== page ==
"If you consider black holes within only general relativity, one can show that they have a singularity in their centres where the laws of physics as we know them must breakdown. It is hoped that when quantum field theory is incorporated into general relativity, we might be able to find a new description of black holes.

Journal Reference:
Xavier Calmet, Folkert Kuipers. Quantum gravitational corrections to the entropy of a Schwarzschild black hole, Physical Review D (DOI: 10.1103/PhysRevD.104.066012)


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  • (Score: 3, Insightful) by bradley13 on Monday September 13, @05:45PM (9 children)

    by bradley13 (3053) Subscriber Badge on Monday September 13, @05:45PM (#1177447) Homepage Journal

    TFA is utterly unclear as to what kind of pressure they're talking about. I assume it must be more than radiation pressure from the black-body spectrum (because that's obvious). But I'm not finding a link to any sort of actual, technical paper.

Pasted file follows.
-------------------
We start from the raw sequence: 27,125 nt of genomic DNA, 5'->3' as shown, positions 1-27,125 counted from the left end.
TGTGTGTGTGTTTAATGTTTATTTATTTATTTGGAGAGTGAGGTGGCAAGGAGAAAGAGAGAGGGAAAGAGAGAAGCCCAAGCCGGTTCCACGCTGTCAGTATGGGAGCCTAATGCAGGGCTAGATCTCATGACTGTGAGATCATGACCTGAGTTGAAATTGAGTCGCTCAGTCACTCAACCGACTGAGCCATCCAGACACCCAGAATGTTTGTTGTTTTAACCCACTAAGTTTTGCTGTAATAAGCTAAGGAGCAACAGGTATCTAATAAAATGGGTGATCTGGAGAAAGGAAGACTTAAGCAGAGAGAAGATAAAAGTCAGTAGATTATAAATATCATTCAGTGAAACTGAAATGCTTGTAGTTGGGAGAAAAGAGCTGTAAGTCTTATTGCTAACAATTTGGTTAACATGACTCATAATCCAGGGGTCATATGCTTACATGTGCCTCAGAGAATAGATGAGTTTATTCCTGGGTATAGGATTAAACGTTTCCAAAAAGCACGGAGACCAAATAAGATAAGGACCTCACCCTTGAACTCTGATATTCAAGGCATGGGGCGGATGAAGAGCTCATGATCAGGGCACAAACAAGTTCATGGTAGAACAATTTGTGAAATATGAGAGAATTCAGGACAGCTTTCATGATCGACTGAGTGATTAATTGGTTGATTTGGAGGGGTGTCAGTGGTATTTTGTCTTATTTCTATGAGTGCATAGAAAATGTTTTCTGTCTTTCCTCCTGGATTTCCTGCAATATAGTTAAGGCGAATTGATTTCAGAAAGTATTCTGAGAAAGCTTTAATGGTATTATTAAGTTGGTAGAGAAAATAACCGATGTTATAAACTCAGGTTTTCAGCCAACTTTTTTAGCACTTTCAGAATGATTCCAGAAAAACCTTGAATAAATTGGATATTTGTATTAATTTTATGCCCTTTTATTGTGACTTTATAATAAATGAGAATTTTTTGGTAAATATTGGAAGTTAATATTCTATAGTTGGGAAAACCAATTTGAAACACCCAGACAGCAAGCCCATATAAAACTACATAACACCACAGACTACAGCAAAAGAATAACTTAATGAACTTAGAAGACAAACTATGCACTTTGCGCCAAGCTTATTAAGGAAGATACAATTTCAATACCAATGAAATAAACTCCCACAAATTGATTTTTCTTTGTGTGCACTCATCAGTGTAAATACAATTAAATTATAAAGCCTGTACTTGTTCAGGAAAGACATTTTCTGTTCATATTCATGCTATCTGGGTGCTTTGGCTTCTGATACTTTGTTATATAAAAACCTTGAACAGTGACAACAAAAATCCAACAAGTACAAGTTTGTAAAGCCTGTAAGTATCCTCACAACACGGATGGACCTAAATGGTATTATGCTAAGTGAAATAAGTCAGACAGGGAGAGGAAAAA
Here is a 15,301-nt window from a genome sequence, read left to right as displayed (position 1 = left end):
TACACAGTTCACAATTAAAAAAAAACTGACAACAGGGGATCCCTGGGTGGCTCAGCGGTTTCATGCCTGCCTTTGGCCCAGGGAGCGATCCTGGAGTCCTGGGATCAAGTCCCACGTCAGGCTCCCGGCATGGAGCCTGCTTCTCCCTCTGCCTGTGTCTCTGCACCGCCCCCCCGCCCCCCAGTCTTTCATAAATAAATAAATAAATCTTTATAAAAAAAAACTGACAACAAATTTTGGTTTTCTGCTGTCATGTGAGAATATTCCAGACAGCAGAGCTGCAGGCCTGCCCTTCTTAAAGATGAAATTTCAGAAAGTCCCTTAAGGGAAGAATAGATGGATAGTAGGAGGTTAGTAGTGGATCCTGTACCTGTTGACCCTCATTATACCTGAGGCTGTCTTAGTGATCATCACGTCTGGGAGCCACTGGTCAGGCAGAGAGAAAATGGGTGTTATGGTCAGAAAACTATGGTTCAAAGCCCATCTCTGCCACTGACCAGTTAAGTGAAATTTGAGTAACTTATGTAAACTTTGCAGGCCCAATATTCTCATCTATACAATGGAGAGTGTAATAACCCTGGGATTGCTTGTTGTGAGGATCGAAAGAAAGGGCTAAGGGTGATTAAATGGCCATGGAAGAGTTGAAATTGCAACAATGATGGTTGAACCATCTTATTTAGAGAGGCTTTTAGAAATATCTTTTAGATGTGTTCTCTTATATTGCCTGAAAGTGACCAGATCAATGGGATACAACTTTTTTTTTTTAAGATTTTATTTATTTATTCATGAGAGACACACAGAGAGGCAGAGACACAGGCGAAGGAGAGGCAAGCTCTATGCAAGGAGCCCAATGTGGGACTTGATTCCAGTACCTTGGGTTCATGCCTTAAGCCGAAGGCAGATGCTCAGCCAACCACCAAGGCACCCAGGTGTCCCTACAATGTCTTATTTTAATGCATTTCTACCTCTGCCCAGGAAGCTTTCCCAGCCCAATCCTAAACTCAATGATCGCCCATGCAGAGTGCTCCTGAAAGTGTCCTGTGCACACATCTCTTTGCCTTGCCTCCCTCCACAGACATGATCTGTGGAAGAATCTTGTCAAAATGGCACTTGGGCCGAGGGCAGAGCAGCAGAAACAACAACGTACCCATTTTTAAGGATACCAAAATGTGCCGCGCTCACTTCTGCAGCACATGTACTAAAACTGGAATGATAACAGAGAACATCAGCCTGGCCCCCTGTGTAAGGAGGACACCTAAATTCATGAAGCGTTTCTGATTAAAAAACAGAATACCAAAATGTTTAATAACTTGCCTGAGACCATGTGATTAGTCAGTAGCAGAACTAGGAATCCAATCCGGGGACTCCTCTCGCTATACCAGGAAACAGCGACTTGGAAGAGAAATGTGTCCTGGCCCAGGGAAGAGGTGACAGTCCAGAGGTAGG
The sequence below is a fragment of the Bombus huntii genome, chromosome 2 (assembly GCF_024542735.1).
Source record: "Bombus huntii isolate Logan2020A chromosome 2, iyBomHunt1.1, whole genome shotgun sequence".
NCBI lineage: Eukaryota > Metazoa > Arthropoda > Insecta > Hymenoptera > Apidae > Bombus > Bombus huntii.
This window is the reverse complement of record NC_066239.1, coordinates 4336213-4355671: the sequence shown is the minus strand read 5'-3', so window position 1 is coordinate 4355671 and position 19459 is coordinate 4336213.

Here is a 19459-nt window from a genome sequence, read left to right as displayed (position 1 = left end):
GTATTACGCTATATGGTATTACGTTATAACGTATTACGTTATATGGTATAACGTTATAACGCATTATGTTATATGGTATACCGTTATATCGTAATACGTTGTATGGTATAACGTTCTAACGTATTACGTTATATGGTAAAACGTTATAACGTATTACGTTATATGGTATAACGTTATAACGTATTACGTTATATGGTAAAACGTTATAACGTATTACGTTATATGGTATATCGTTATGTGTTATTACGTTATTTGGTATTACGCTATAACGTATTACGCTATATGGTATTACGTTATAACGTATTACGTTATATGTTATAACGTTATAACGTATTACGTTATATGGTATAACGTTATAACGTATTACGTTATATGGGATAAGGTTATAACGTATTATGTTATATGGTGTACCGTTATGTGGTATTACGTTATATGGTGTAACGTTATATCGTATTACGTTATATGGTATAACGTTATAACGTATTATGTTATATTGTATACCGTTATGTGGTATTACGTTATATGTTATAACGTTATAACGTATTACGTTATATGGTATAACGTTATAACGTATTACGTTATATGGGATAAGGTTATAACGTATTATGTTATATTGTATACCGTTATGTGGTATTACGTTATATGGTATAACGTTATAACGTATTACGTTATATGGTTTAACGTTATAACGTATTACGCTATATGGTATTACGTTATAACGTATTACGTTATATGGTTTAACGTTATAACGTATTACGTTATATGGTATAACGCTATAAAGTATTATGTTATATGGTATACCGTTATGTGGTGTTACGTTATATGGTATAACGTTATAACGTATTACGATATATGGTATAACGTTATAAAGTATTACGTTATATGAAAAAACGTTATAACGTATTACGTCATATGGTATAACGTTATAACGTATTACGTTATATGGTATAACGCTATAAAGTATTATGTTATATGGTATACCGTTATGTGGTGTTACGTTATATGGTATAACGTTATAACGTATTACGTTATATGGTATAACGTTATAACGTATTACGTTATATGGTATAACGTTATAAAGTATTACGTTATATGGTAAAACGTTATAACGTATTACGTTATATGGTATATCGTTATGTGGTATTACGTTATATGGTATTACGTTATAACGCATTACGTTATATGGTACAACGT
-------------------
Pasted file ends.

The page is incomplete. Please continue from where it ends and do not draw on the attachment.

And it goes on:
--
    Everyone is somebody else's weirdo.
    • (Score: 1, Funny) by Anonymous Coward on Monday September 13, @06:00PM (2 children)

      by Anonymous Coward on Monday September 13, @06:00PM (#1177449)

      >> TFA is utterly unclear as to what kind of pressure they're talking about.

      Peer pressure. The other more woke celestial bodies are trying to pressure it to stop referring to itself as "black" and it's pushing back (as Newton tells us must happen).

      • (Score: 0) by Anonymous Coward on Monday September 13, @08:42PM